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Looking for content to post to your blog, socials and other channels? You don’t necessarily need to create that content yourself. Original content creation is important, but it can be time consuming. If you want to sustain a robust posting schedule and stay connected to the digital zeitgeist, you’ll want to employ content curation techniques in addition to content creation itself.

Content curation is a simple process of finding pre-existing content that’s relevant to your brand and reposting or repackaging it for your audience. That does not mean trying to pass off someone else’s work as your own. Rather, it’s a matter of combing through what’s out there and presenting the most relevant bits for your brand.

Content Curation Ethics

It’s very important to note that content curation is not the same thing as stealing content. You should always give credit where it’s due by not only naming the source of the content but also by linking back with a tag or another clickable link. This means that it’s essential to vet your sources and make sure you aren’t including content from objectionable creators in your curation. If you see someone post a funny video, then take the time to watch their other content to make sure their messaging is in line with your branding and ethics.

Giving credit also gives you the space to naturally incorporate content from marketing partners, including brands you’re collaborating with and influencers you currently work with or want to work with in the future. Sharing influencer content that isn’t actually sponsored by your brand can help make the connection between your brand and that person more authentic.

Content Curation Formats

So, what does content curation actually look like in practice? There are a lot of different ways to curate pre-made content. Here are a few you can try:

  • Roundups: What’s going on in the world right now? Posting link roundups allows you to share a range of different curated content, and it makes proper attribution easy. You’ll be linking directly to the source.
  • Reposts: Some platforms make it easier to repost other creators’ content than others. The retweet is the most obvious example of this, but you can use apps and other tools to help repost on platforms like Instagram.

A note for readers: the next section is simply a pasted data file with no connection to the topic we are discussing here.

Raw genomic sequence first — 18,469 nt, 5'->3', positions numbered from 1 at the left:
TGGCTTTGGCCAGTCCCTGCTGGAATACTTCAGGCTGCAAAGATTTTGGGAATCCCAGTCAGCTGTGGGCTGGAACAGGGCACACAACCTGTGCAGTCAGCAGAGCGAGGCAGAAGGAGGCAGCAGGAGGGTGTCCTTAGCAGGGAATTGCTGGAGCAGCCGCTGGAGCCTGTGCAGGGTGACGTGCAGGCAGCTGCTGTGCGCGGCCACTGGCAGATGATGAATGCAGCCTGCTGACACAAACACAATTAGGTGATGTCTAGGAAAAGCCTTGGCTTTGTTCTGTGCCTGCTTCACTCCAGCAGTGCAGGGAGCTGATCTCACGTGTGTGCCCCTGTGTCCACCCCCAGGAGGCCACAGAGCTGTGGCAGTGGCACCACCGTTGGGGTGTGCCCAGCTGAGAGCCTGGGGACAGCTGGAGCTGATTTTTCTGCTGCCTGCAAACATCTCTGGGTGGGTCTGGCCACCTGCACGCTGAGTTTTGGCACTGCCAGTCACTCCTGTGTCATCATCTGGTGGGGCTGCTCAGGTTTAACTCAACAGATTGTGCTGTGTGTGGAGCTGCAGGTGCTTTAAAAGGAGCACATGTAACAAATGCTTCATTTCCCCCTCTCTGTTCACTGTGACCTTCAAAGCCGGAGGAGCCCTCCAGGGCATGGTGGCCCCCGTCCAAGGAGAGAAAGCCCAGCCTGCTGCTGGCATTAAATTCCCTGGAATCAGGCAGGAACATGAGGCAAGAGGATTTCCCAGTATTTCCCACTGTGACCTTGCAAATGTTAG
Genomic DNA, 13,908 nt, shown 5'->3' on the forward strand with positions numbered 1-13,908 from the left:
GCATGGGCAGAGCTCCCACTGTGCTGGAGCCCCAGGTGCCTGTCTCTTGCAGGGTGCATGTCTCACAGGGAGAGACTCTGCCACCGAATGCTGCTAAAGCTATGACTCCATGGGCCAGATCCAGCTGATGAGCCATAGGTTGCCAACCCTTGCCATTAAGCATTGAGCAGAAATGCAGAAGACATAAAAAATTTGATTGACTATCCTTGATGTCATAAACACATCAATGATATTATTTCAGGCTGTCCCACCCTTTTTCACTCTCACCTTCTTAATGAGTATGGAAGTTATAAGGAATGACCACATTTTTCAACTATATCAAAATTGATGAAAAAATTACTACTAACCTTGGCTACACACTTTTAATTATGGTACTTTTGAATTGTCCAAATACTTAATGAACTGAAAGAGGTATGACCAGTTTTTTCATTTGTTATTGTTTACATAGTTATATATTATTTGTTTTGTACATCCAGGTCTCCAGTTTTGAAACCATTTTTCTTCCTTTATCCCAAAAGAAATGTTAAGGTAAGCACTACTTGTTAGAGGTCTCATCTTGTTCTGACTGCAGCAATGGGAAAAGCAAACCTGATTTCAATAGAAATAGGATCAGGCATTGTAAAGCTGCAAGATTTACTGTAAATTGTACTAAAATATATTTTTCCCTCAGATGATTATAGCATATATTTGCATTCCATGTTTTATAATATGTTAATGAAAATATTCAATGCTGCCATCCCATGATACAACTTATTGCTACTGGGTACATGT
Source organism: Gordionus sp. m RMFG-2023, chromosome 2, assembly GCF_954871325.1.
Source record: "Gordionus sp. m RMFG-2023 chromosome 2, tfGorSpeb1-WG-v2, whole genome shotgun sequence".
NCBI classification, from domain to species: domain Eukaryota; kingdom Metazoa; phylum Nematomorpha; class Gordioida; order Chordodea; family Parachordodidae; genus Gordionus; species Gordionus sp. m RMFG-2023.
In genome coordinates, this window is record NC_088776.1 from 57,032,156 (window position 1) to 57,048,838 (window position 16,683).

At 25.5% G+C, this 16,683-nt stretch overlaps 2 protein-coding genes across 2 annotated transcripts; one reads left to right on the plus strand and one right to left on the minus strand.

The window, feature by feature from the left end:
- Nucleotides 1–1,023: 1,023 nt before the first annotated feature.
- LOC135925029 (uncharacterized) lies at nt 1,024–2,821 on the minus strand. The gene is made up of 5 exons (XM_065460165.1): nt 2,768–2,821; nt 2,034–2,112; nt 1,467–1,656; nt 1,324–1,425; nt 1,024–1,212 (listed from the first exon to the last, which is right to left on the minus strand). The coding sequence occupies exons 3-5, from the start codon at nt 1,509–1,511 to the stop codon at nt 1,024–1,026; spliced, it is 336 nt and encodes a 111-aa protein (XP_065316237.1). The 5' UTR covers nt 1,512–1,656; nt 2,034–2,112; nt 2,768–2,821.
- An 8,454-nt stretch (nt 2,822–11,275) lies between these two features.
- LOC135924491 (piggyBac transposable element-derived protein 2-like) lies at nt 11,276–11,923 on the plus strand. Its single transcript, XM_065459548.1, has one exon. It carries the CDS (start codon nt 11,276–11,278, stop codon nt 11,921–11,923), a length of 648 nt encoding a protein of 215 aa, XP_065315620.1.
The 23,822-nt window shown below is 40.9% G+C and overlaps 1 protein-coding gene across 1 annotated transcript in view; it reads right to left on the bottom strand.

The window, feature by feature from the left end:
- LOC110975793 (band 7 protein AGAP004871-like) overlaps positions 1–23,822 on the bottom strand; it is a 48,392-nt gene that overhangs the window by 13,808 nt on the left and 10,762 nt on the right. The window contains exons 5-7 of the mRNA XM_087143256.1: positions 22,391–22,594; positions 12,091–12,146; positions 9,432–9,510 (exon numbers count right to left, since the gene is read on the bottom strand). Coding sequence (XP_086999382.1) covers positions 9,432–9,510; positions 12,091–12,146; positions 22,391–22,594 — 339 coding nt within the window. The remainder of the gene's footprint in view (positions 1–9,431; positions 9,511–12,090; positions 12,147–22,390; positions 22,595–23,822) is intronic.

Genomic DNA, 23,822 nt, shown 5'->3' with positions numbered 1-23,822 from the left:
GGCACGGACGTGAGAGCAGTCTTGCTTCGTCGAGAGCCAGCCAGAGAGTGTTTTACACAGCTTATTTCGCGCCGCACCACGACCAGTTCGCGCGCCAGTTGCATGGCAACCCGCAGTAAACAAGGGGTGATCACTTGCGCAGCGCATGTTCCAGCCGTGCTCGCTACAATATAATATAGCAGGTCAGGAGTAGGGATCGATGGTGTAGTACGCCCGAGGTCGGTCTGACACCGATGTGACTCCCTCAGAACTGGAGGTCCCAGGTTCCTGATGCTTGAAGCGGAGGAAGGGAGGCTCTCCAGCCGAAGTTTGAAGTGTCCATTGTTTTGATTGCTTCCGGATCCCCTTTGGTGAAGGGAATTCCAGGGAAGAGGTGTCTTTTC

• Commentary: Content curation doesn’t mean that your voice has to be entirely absent. You can embed, post or link to videos from other content creators and create a short text blurb with your brand’s take.

Some of these formats can be combined. For example, you can add personalized commentary to a roundup.

Finding Content to Share

Content curators who excel tend to have their finger on the pulse of what’s trending before it becomes mainstream. That means you may want to assign content curation duties to someone on your team who enjoys diving into social media and online communities like Reddit. Putting some genuine enthusiasm behind your curation activities will make it more interesting for your audience.

This is important because it doesn’t necessarily make sense to share content that’s already widespread. If your audience has already seen it, then they won’t appreciate you showing them again. Focusing on smaller creators who haven’t yet “blown up” can be a good way of staying ahead of the curve and making sure that everything you share is fresh and interesting.

Getting Content Curation Right

Remember that curation is the operative word when it comes to putting pre-existing content together for your audience. In addition to following ethical protocol for proper crediting and sourcing, you’ll want to make sure that the content you curate is relevant for your brand. If you’re a fast fashion brand that targets college-age women, for example, then you probably don’t need to compile a list of the 50 greatest sports fails of all time. Instead, you could focus on relevant cultural things like music videos showcasing stylistic elements that are in line with your brand’s aesthetic.

The fact that you’re sharing someone else’s creation means it’s especially important to personalize curated content. What relevance does this particular item have for your brand? Why should your followers continue to look at your feeds rather than going to the original source of the curated content? These are important questions to consider.

Ultimately, the goal of content curation is to save some time and give marketers the freedom to do more than just spend their time creating new content. Keeping sight of that will help you streamline your curation process and build in efficiency. Content curation can be time consuming, but it doesn’t have to be.

The process of content curation can also be an important way of building connections and boosting your visibility. If you consistently share a brand’s content, they might take notice and share yours too. That means you’ll want to have some original content to go along with the curated content you put together. Content curation shouldn’t make up your entire content production strategy. Try to balance curation with creation to cover all your bases and use your time efficiently.